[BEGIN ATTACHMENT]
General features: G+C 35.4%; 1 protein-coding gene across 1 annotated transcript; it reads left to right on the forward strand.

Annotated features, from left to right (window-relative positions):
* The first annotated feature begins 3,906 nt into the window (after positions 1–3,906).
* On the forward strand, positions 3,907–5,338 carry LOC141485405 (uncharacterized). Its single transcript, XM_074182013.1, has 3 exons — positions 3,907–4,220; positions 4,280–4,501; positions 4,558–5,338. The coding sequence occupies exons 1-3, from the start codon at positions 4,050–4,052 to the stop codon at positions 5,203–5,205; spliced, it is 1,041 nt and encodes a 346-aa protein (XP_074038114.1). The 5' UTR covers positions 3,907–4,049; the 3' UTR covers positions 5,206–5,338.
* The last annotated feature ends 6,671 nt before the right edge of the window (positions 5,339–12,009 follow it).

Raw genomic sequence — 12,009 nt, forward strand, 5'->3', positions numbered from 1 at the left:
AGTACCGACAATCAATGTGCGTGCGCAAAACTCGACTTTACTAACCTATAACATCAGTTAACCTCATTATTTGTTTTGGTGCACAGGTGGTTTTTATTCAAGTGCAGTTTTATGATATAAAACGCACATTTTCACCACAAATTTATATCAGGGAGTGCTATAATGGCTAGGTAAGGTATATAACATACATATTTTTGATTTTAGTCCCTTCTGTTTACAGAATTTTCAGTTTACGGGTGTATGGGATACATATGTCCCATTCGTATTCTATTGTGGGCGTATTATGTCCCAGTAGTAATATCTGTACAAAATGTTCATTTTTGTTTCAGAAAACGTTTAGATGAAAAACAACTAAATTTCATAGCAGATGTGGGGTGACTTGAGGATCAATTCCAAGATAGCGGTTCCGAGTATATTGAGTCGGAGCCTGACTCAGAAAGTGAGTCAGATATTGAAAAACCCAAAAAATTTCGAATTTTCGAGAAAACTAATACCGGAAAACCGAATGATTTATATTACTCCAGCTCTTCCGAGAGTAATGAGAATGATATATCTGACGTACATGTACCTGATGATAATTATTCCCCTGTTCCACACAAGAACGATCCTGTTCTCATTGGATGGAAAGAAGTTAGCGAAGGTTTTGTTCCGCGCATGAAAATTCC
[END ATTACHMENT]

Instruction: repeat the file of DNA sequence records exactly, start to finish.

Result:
General features: G+C 35.4%; 1 protein-coding gene across 1 annotated transcript; it reads left to right on the forward strand.

Annotated features, from left to right (window-relative positions):
* The first annotated feature begins 3,906 nt into the window (after positions 1–3,906).
* On the forward strand, positions 3,907–5,338 carry LOC141485405 (uncharacterized). Its single transcript, XM_074182013.1, has 3 exons — positions 3,907–4,220; positions 4,280–4,501; positions 4,558–5,338. The coding sequence occupies exons 1-3, from the start codon at positions 4,050–4,052 to the stop codon at positions 5,203–5,205; spliced, it is 1,041 nt and encodes a 346-aa protein (XP_074038114.1). The 5' UTR covers positions 3,907–4,049; the 3' UTR covers positions 5,206–5,338.
* The last annotated feature ends 6,671 nt before the right edge of the window (positions 5,339–12,009 follow it).

Raw genomic sequence — 12,009 nt, forward strand, 5'->3', positions numbered from 1 at the left:
AGTACCGACAATCAATGTGCGTGCGCAAAACTCGACTTTACTAACCTATAACATCAGTTAACCTCATTATTTGTTTTGGTGCACAGGTGGTTTTTATTCAAGTGCAGTTTTATGATATAAAACGCACATTTTCACCACAAATTTATATCAGGGAGTGCTATAATGGCTAGGTAAGGTATATAACATACATATTTTTGATTTTAGTCCCTTCTGTTTACAGAATTTTCAGTTTACGGGTGTATGGGATACATATGTCCCATTCGTATTCTATTGTGGGCGTATTATGTCCCAGTAGTAATATCTGTACAAAATGTTCATTTTTGTTTCAGAAAACGTTTAGATGAAAAACAACTAAATTTCATAGCAGATGTGGGGTGACTTGAGGATCAATTCCAAGATAGCGGTTCCGAGTATATTGAGTCGGAGCCTGACTCAGAAAGTGAGTCAGATATTGAAAAACCCAAAAAATTTCGAATTTTCGAGAAAACTAATACCGGAAAACCGAATGATTTATATTACTCCAGCTCTTCCGAGAGTAATGAGAATGATATATCTGACGTACATGTACCTGATGATAATTATTCCCCTGTTCCACACAAGAACGATCCTGTTCTCATTGGATGGAAAGAAGTTAGCGAAGGTTTTGTTCCGCGCATGAAAATTCC